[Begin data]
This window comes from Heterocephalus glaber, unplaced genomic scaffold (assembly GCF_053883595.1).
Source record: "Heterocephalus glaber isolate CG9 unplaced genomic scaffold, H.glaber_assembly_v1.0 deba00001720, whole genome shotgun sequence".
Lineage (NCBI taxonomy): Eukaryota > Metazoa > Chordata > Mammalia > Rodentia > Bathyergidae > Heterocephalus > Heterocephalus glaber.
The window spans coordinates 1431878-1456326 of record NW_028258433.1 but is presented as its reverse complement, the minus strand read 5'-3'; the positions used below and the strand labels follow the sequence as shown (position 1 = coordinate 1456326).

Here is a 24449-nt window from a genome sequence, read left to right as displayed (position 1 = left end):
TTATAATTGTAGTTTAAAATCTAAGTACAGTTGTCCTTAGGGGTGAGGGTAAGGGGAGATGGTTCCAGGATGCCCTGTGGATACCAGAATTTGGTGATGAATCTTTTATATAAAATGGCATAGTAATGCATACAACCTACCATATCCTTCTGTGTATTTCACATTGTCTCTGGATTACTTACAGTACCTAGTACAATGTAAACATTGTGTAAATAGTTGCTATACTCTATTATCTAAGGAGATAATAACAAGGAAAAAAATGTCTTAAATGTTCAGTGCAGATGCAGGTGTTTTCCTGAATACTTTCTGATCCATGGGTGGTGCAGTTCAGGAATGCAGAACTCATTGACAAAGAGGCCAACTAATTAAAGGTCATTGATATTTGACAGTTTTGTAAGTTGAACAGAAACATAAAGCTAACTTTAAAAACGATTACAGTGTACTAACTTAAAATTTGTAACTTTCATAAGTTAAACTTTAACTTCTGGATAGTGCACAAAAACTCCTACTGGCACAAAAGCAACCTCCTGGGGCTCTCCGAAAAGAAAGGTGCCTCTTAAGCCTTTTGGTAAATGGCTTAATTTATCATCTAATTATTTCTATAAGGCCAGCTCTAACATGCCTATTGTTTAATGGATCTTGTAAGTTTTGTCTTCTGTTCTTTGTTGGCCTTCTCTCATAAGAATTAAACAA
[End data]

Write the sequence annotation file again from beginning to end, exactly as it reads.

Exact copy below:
This window comes from Heterocephalus glaber, unplaced genomic scaffold (assembly GCF_053883595.1).
Source record: "Heterocephalus glaber isolate CG9 unplaced genomic scaffold, H.glaber_assembly_v1.0 deba00001720, whole genome shotgun sequence".
Lineage (NCBI taxonomy): Eukaryota > Metazoa > Chordata > Mammalia > Rodentia > Bathyergidae > Heterocephalus > Heterocephalus glaber.
The window spans coordinates 1431878-1456326 of record NW_028258433.1 but is presented as its reverse complement, the minus strand read 5'-3'; the positions used below and the strand labels follow the sequence as shown (position 1 = coordinate 1456326).

Here is a 24449-nt window from a genome sequence, read left to right as displayed (position 1 = left end):
TTATAATTGTAGTTTAAAATCTAAGTACAGTTGTCCTTAGGGGTGAGGGTAAGGGGAGATGGTTCCAGGATGCCCTGTGGATACCAGAATTTGGTGATGAATCTTTTATATAAAATGGCATAGTAATGCATACAACCTACCATATCCTTCTGTGTATTTCACATTGTCTCTGGATTACTTACAGTACCTAGTACAATGTAAACATTGTGTAAATAGTTGCTATACTCTATTATCTAAGGAGATAATAACAAGGAAAAAAATGTCTTAAATGTTCAGTGCAGATGCAGGTGTTTTCCTGAATACTTTCTGATCCATGGGTGGTGCAGTTCAGGAATGCAGAACTCATTGACAAAGAGGCCAACTAATTAAAGGTCATTGATATTTGACAGTTTTGTAAGTTGAACAGAAACATAAAGCTAACTTTAAAAACGATTACAGTGTACTAACTTAAAATTTGTAACTTTCATAAGTTAAACTTTAACTTCTGGATAGTGCACAAAAACTCCTACTGGCACAAAAGCAACCTCCTGGGGCTCTCCGAAAAGAAAGGTGCCTCTTAAGCCTTTTGGTAAATGGCTTAATTTATCATCTAATTATTTCTATAAGGCCAGCTCTAACATGCCTATTGTTTAATGGATCTTGTAAGTTTTGTCTTCTGTTCTTTGTTGGCCTTCTCTCATAAGAATTAAACAA